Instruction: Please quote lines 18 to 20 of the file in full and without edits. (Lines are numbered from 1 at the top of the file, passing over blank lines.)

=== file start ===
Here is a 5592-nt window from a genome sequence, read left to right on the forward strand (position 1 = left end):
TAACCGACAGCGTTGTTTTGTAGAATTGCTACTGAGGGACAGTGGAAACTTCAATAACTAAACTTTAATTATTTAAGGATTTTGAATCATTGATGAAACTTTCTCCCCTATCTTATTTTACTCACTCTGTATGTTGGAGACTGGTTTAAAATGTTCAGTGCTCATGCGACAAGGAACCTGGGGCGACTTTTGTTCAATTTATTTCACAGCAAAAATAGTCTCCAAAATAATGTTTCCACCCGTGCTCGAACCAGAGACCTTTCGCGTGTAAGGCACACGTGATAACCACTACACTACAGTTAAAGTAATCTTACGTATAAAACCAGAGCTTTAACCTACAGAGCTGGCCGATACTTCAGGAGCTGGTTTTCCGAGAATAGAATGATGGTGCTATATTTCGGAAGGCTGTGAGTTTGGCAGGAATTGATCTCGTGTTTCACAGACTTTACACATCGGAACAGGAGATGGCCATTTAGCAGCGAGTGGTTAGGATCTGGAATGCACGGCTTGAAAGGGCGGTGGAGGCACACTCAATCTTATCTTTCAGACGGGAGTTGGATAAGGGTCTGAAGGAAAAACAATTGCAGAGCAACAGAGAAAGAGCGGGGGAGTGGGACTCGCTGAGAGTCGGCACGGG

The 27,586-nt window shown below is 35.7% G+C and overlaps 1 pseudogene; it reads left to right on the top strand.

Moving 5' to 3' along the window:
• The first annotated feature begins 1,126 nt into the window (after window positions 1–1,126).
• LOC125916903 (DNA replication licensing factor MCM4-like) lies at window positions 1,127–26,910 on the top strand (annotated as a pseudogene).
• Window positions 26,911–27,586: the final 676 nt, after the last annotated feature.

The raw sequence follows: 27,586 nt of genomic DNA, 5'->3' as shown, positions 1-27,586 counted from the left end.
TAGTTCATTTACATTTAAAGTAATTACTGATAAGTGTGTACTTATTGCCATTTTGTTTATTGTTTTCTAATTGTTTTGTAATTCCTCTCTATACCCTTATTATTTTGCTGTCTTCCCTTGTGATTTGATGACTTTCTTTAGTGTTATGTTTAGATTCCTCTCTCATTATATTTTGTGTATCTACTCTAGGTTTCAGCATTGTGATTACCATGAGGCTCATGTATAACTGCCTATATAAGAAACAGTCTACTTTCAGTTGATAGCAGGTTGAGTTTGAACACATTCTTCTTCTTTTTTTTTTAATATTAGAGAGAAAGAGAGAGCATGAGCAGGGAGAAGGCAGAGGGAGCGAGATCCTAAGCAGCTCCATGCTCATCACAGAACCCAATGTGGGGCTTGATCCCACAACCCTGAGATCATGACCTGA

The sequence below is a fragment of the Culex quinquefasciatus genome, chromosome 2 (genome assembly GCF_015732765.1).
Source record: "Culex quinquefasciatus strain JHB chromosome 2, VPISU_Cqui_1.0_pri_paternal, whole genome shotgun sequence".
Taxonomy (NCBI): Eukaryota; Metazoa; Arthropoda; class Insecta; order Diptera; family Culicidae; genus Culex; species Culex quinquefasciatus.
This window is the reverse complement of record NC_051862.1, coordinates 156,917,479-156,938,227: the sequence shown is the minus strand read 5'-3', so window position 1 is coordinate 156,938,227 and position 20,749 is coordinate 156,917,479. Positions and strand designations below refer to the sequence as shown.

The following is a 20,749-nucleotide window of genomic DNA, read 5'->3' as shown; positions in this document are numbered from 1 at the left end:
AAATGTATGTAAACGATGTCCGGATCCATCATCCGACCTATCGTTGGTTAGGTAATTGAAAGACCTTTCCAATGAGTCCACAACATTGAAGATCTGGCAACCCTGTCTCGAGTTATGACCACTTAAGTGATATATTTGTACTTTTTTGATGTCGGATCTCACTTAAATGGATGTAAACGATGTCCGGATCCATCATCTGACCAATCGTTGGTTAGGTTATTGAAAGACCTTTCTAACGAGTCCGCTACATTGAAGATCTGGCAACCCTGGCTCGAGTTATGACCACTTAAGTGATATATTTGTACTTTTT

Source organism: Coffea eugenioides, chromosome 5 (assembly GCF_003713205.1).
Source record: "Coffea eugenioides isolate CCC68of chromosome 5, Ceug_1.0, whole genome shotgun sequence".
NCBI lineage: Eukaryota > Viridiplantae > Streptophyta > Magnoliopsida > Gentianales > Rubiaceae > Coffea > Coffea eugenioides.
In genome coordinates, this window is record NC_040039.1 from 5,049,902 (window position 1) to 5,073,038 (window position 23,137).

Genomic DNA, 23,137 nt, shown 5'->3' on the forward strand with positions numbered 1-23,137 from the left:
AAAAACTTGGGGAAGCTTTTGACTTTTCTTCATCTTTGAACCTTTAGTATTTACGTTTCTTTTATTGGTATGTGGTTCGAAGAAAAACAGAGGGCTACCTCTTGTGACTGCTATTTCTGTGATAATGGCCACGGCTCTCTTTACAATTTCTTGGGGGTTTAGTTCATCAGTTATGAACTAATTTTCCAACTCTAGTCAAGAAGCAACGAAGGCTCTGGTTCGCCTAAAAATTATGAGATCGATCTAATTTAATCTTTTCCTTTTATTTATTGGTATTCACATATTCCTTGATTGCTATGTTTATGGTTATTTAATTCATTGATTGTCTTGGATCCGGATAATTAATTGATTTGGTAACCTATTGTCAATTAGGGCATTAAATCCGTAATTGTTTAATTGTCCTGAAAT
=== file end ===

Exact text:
NCBI lineage: Eukaryota > Viridiplantae > Streptophyta > Magnoliopsida > Gentianales > Rubiaceae > Coffea > Coffea eugenioides.
In genome coordinates, this window is record NC_040039.1 from 5,049,902 (window position 1) to 5,073,038 (window position 23,137).

Genomic DNA, 23,137 nt, shown 5'->3' on the forward strand with positions numbered 1-23,137 from the left: